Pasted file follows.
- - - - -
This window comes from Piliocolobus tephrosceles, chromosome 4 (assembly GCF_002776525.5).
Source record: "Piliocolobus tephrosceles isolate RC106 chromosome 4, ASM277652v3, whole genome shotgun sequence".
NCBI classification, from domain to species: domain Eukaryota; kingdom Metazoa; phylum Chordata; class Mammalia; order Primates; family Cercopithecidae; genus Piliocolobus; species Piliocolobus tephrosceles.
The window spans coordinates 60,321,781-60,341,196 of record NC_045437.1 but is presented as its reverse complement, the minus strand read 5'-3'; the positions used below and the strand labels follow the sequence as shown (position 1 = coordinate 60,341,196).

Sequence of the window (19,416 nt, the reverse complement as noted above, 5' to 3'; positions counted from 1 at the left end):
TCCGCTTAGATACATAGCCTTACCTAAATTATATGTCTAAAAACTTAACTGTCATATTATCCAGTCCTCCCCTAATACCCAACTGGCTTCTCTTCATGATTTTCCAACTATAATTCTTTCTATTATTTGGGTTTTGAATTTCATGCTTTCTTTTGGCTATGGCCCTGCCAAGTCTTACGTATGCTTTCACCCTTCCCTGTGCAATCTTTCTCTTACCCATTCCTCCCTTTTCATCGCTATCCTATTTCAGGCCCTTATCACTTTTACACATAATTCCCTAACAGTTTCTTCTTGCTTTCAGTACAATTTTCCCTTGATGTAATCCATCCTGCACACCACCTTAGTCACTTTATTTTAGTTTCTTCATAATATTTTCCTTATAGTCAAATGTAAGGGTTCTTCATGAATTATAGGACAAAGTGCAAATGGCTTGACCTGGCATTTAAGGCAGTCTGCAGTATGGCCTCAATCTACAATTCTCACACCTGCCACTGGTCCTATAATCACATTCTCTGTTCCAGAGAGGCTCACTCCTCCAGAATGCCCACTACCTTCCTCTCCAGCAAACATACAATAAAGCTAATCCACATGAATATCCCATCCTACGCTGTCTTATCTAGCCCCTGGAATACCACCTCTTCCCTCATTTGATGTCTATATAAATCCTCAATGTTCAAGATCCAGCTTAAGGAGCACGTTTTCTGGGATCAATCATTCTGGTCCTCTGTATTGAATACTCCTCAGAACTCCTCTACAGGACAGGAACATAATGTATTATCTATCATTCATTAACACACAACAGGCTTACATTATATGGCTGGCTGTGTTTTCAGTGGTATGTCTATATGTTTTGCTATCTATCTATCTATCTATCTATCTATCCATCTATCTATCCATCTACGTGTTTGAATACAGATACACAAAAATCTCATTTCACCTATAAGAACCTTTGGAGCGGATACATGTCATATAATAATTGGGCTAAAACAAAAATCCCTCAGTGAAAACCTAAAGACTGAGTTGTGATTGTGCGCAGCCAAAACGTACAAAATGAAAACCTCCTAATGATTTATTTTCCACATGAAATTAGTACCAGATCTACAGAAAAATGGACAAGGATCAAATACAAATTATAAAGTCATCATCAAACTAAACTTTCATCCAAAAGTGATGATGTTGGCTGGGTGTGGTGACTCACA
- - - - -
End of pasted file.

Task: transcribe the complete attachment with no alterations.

This window comes from Piliocolobus tephrosceles, chromosome 4 (assembly GCF_002776525.5).
Source record: "Piliocolobus tephrosceles isolate RC106 chromosome 4, ASM277652v3, whole genome shotgun sequence".
NCBI classification, from domain to species: domain Eukaryota; kingdom Metazoa; phylum Chordata; class Mammalia; order Primates; family Cercopithecidae; genus Piliocolobus; species Piliocolobus tephrosceles.
The window spans coordinates 60,321,781-60,341,196 of record NC_045437.1 but is presented as its reverse complement, the minus strand read 5'-3'; the positions used below and the strand labels follow the sequence as shown (position 1 = coordinate 60,341,196).

Sequence of the window (19,416 nt, the reverse complement as noted above, 5' to 3'; positions counted from 1 at the left end):
TCCGCTTAGATACATAGCCTTACCTAAATTATATGTCTAAAAACTTAACTGTCATATTATCCAGTCCTCCCCTAATACCCAACTGGCTTCTCTTCATGATTTTCCAACTATAATTCTTTCTATTATTTGGGTTTTGAATTTCATGCTTTCTTTTGGCTATGGCCCTGCCAAGTCTTACGTATGCTTTCACCCTTCCCTGTGCAATCTTTCTCTTACCCATTCCTCCCTTTTCATCGCTATCCTATTTCAGGCCCTTATCACTTTTACACATAATTCCCTAACAGTTTCTTCTTGCTTTCAGTACAATTTTCCCTTGATGTAATCCATCCTGCACACCACCTTAGTCACTTTATTTTAGTTTCTTCATAATATTTTCCTTATAGTCAAATGTAAGGGTTCTTCATGAATTATAGGACAAAGTGCAAATGGCTTGACCTGGCATTTAAGGCAGTCTGCAGTATGGCCTCAATCTACAATTCTCACACCTGCCACTGGTCCTATAATCACATTCTCTGTTCCAGAGAGGCTCACTCCTCCAGAATGCCCACTACCTTCCTCTCCAGCAAACATACAATAAAGCTAATCCACATGAATATCCCATCCTACGCTGTCTTATCTAGCCCCTGGAATACCACCTCTTCCCTCATTTGATGTCTATATAAATCCTCAATGTTCAAGATCCAGCTTAAGGAGCACGTTTTCTGGGATCAATCATTCTGGTCCTCTGTATTGAATACTCCTCAGAACTCCTCTACAGGACAGGAACATAATGTATTATCTATCATTCATTAACACACAACAGGCTTACATTATATGGCTGGCTGTGTTTTCAGTGGTATGTCTATATGTTTTGCTATCTATCTATCTATCTATCTATCTATCCATCTATCTATCCATCTACGTGTTTGAATACAGATACACAAAAATCTCATTTCACCTATAAGAACCTTTGGAGCGGATACATGTCATATAATAATTGGGCTAAAACAAAAATCCCTCAGTGAAAACCTAAAGACTGAGTTGTGATTGTGCGCAGCCAAAACGTACAAAATGAAAACCTCCTAATGATTTATTTTCCACATGAAATTAGTACCAGATCTACAGAAAAATGGACAAGGATCAAATACAAATTATAAAGTCATCATCAAACTAAACTTTCATCCAAAAGTGATGATGTTGGCTGGGTGTGGTGACTCACA